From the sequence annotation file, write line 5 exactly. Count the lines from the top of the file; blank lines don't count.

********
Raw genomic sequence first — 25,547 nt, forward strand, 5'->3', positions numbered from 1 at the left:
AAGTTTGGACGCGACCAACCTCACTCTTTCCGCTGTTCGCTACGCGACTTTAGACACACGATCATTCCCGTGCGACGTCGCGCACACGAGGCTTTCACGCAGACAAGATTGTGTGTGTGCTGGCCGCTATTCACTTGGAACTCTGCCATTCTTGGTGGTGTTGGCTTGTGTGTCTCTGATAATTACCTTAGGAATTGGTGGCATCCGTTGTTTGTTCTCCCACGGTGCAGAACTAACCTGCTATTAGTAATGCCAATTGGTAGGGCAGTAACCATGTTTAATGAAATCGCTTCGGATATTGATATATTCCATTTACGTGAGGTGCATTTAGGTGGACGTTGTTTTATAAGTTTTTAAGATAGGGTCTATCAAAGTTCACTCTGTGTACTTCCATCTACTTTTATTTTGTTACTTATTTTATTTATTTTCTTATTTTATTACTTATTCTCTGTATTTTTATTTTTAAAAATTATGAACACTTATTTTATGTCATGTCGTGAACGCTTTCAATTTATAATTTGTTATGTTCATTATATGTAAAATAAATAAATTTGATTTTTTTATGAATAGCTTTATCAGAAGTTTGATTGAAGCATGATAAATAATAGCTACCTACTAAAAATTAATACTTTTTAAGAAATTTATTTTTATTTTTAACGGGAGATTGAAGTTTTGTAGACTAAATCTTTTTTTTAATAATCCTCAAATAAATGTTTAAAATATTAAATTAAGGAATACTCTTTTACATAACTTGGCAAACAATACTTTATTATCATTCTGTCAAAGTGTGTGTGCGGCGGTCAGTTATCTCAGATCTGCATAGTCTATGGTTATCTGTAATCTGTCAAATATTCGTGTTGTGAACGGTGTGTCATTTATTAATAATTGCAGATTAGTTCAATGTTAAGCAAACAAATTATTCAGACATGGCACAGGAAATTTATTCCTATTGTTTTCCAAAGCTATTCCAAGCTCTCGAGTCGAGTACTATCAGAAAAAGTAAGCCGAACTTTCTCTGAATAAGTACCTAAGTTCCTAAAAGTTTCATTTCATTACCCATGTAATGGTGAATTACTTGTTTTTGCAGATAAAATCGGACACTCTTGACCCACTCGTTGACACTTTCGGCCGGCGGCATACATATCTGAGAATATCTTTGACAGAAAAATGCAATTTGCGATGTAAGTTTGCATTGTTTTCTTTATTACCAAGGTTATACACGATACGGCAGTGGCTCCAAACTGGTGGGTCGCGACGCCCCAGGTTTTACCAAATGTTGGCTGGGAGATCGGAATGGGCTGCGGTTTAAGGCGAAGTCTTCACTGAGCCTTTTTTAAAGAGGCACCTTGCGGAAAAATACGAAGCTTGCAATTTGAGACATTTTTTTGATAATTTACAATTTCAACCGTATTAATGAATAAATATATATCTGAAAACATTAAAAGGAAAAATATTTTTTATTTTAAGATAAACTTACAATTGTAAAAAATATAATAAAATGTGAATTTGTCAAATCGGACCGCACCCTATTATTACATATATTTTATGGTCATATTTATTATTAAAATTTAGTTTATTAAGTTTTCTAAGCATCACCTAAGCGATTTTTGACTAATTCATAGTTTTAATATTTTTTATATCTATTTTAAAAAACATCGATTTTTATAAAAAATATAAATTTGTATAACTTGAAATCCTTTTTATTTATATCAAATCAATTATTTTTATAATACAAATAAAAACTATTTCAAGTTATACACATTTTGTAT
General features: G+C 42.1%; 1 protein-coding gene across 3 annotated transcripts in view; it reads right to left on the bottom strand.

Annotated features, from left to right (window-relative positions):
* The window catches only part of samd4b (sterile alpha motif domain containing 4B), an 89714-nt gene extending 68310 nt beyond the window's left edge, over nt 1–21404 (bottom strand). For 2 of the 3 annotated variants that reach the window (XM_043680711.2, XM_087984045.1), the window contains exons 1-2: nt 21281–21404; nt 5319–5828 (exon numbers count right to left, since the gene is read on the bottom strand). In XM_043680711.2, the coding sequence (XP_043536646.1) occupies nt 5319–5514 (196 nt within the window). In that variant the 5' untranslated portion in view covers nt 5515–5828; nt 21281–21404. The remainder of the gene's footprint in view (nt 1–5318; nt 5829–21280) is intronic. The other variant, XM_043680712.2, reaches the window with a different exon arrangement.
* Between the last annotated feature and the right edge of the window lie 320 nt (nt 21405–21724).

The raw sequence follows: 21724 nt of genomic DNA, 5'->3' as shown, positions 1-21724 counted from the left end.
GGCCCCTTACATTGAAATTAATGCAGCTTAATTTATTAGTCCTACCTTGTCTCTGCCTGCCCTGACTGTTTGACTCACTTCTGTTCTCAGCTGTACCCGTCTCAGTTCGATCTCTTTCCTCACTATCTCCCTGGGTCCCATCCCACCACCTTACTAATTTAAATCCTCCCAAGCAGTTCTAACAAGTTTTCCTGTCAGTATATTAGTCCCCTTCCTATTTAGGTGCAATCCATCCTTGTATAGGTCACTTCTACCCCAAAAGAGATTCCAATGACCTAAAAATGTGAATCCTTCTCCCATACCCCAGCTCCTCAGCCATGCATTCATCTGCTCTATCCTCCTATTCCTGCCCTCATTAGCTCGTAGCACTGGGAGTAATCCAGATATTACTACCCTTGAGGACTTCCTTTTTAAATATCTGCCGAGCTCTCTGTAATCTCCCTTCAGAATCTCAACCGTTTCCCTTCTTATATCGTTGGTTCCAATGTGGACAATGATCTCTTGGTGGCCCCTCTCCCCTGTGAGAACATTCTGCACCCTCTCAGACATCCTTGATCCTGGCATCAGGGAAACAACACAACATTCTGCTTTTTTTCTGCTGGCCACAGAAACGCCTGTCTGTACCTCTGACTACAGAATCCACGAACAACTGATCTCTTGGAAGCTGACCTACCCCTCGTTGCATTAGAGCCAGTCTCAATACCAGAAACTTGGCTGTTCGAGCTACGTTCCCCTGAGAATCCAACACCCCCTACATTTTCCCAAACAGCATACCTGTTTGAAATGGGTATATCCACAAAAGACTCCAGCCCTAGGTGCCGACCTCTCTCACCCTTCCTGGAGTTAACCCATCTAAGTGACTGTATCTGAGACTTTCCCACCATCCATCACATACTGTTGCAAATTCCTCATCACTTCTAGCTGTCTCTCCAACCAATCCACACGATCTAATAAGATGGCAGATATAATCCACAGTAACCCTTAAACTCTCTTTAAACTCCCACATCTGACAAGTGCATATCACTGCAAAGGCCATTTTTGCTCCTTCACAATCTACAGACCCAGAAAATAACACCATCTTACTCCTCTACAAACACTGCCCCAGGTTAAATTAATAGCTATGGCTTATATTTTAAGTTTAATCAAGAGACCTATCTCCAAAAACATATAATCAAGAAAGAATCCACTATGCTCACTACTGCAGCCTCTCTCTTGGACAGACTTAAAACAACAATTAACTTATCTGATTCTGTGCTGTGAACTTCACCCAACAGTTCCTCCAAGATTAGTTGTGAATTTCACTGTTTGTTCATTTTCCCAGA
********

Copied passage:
* The window catches only part of samd4b (sterile alpha motif domain containing 4B), an 89714-nt gene extending 68310 nt beyond the window's left edge, over nt 1–21404 (bottom strand). For 2 of the 3 annotated variants that reach the window (XM_043680711.2, XM_087984045.1), the window contains exons 1-2: nt 21281–21404; nt 5319–5828 (exon numbers count right to left, since the gene is read on the bottom strand). In XM_043680711.2, the coding sequence (XP_043536646.1) occupies nt 5319–5514 (196 nt within the window). In that variant the 5' untranslated portion in view covers nt 5515–5828; nt 21281–21404. The remainder of the gene's footprint in view (nt 1–5318; nt 5829–21280) is intronic. The other variant, XM_043680712.2, reaches the window with a different exon arrangement.